Life is made up of stories. From the moment we are born until the time we die we get told, and tell, stories about the way we think life ought to be. If we are lucky, life sometimes introduces us to new ideas and experiences.
It began – part of it began – on the mail coach that came over the mountains from the distant cities of the plain.
This was the part of the journey that the driver didn’t like. The way wound through forests and around mountains on crumbling roads. There were deep shadows between the trees. Sometimes he thought things were following the coach, keeping just out of sight. It gave him the willies.
And on this journey, the really big willie was that he could hear voices. He was sure of it. They were coming from behind him, from the top of the coach, and there was nothing there but the big oilcloth mail-sacks and the young man’s luggage. There was certainly nothing big enough for a person to hide inside. But occasionally he was sure he heard squeaky voices, whispering.
With this as part of his introduction to The Amazing Maurice and His Educated Rodents, Terry Pratchett sets the mood for one of his darker stories. Much like the court-jesters of old, Pratchett peels away our layers of folly and covers them in stories, this time a story about rats, a cat, a boy and a girl. Most of the time, humans prefer to pretend that what we are told is real rather than accept reality. Except for people like Keith.
“one day he’d seen the stupid-looking kid playing the flute with his cap in front of him for pennies, and he’d had an idea. An amazing idea. I just turned up, bang, all at once. Rats, flute, stupid-looking kid …”
Keith is thought stupid by most people he meets. He tends to listen more than he speaks, to observe more than he demands attention. Once his observations are confirmed, he accepts that what is right in front of him must be real. Even if that happens to be a talking cat. As long as he gets to play his flute, Keith does not care whether a person comes in the shape of a cat or a human or a rat. I am married to a man who has often been underestimated because of his listening abilities. Con-men have a harder time with such people. Not that Maurice had a difficult time recruiting Keith to his Pied Piper scheme. After all, it allowed for quite a bit of flute-playing. Some time before Maurice volunteered Keith he was still amazing but could not speak or think human. Until he could.
They said he was amazing. The Amazing Maurice, they said. He’d never meant to be amazing. It had just happened.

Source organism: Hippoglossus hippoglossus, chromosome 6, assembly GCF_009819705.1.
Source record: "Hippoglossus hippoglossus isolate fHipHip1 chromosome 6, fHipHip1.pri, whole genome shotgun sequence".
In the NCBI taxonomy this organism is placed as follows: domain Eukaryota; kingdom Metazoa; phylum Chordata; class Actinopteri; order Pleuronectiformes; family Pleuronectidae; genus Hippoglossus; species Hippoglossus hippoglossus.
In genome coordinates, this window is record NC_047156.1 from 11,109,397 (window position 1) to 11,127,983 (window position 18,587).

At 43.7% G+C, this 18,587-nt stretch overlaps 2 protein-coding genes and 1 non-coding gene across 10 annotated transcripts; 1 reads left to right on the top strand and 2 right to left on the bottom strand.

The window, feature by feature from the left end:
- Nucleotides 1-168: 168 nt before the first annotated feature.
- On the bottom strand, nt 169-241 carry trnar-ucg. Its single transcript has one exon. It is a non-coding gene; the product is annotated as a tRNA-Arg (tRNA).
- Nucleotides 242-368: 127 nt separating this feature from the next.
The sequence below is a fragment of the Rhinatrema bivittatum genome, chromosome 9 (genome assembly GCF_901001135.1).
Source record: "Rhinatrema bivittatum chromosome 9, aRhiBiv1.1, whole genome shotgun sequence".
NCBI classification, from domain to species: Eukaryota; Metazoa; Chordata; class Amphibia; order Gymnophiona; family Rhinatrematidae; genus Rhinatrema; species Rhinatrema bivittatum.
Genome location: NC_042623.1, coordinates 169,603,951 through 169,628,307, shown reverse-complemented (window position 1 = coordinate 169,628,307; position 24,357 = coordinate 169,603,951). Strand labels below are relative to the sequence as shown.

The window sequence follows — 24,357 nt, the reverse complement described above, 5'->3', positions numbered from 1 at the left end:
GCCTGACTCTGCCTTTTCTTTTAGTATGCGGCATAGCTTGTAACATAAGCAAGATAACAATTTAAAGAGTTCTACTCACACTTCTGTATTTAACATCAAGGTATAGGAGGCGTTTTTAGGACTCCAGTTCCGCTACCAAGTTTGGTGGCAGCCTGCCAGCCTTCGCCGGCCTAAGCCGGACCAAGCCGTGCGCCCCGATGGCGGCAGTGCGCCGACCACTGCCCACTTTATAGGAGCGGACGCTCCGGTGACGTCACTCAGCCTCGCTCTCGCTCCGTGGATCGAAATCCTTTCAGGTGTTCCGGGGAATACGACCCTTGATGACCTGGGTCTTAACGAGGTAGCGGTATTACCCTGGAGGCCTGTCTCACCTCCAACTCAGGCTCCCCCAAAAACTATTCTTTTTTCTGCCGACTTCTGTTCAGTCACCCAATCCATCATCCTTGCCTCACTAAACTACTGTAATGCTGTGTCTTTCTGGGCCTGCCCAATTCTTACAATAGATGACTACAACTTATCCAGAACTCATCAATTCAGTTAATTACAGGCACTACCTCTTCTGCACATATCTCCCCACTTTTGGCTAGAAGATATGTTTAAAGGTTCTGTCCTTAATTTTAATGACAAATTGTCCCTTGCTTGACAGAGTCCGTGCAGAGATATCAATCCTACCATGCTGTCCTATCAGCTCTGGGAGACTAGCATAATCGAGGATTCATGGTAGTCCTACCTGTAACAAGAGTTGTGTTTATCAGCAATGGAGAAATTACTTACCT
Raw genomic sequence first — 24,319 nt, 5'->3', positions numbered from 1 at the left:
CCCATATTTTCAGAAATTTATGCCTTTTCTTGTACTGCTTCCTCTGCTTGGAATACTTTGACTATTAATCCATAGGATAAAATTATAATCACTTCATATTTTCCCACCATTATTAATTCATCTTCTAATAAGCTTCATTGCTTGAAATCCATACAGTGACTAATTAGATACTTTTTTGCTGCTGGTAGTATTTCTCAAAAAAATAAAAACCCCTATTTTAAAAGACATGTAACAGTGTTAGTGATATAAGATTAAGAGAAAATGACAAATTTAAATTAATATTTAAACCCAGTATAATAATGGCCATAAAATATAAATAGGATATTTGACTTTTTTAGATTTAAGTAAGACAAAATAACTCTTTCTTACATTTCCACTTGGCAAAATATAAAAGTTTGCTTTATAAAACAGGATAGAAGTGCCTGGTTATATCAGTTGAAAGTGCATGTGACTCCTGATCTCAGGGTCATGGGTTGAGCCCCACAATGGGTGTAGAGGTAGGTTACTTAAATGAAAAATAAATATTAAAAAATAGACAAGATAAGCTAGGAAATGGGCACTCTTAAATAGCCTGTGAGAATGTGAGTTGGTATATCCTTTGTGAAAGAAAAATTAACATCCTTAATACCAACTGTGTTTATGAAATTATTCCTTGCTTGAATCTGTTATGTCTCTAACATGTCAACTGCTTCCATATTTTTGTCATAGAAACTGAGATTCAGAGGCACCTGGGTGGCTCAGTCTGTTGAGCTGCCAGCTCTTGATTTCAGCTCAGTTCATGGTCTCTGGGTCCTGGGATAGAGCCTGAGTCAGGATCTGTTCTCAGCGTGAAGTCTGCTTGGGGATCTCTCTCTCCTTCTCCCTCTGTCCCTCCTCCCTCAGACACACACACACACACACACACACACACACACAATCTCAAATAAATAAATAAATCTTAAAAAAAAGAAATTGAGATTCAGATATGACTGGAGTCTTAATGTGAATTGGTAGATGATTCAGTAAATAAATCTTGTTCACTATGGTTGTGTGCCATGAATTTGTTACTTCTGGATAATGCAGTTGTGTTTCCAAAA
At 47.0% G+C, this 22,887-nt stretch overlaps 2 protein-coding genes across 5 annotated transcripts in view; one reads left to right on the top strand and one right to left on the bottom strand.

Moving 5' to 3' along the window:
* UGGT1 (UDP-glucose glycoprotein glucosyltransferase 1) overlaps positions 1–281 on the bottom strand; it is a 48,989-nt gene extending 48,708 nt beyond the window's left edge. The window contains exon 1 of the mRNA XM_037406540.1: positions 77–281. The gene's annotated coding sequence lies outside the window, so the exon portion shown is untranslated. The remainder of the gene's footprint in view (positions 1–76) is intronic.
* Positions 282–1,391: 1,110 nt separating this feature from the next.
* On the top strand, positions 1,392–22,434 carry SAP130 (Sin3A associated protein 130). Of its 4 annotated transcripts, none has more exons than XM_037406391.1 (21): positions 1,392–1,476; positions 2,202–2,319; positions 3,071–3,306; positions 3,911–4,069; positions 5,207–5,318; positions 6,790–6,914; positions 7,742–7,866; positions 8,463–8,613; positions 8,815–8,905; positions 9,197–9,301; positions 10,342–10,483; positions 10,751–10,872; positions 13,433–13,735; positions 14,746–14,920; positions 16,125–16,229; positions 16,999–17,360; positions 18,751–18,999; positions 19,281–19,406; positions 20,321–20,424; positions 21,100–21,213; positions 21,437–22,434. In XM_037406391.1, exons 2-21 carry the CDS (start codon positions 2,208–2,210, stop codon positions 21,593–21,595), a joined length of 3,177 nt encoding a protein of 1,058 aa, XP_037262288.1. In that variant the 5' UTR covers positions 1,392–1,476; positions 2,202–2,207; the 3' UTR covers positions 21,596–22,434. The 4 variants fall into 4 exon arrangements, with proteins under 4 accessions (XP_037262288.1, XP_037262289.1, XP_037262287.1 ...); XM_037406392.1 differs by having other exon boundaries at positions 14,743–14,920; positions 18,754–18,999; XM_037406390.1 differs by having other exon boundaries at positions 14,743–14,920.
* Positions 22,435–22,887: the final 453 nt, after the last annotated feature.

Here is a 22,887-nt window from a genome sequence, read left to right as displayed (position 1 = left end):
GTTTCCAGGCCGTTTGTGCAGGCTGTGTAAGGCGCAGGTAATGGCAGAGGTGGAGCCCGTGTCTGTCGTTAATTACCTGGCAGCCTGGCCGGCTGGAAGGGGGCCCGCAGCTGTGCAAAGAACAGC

He’d realized something was odd that day, just after lunch, when he’d looked into a reflection in a puddle and thought that’s me. He’d never been aware of himself before. Of course, it was hard to remember how he’d thought before he became amazing. It seemed to him that his mind had been just a kind of soup.
Maurice became a Changeling by eating one of the members of the Clan. Cats seem to consider themselves above humans. Becoming a Changeling cemented Maurice’s theory of himself as better than any other creature he meets. While most parts of being a Changeling has made life more comfortable for Maurice, his new way of thinking brings with it a conscience. Perhaps not a well-functioning conscience, but one that rears its head at inconvenient times. Such as dinner.
One of the stories we are repeatedly told in life, is that the only good rat is a dead rat. Maurice discovers that this is not the case with the Clan. The Clan are the old mischief led by Hamnpork. They used to eat whatever the wizards at Unseen University threw out. The Clan had no idea eating food that glowed was a bad thing so they did. Oops. Now they have have to deal with humans in a completely new manner. One that brings in silver and gold.
Sudden change can be difficult for those who are set in their ways. Hamnpork and the other older rats all struggled with the new-fangled ways that came with human. Maurice was one of the things they had problems accepting. No wonder.
One person embraced human and that was Dangerous Beans. He is the Clan’s spiritual leader, the group’s philosopher and he thinks up guidelines for modern behaviour. All good prophets must have a person who writes down their wise thoughts. Peaches has that job. She feels that life has more to offer than babies and mating. Her duties for the Clan are as record-keeper and inventor of a written rat-language. You see, not every rat is interested in learning to read human.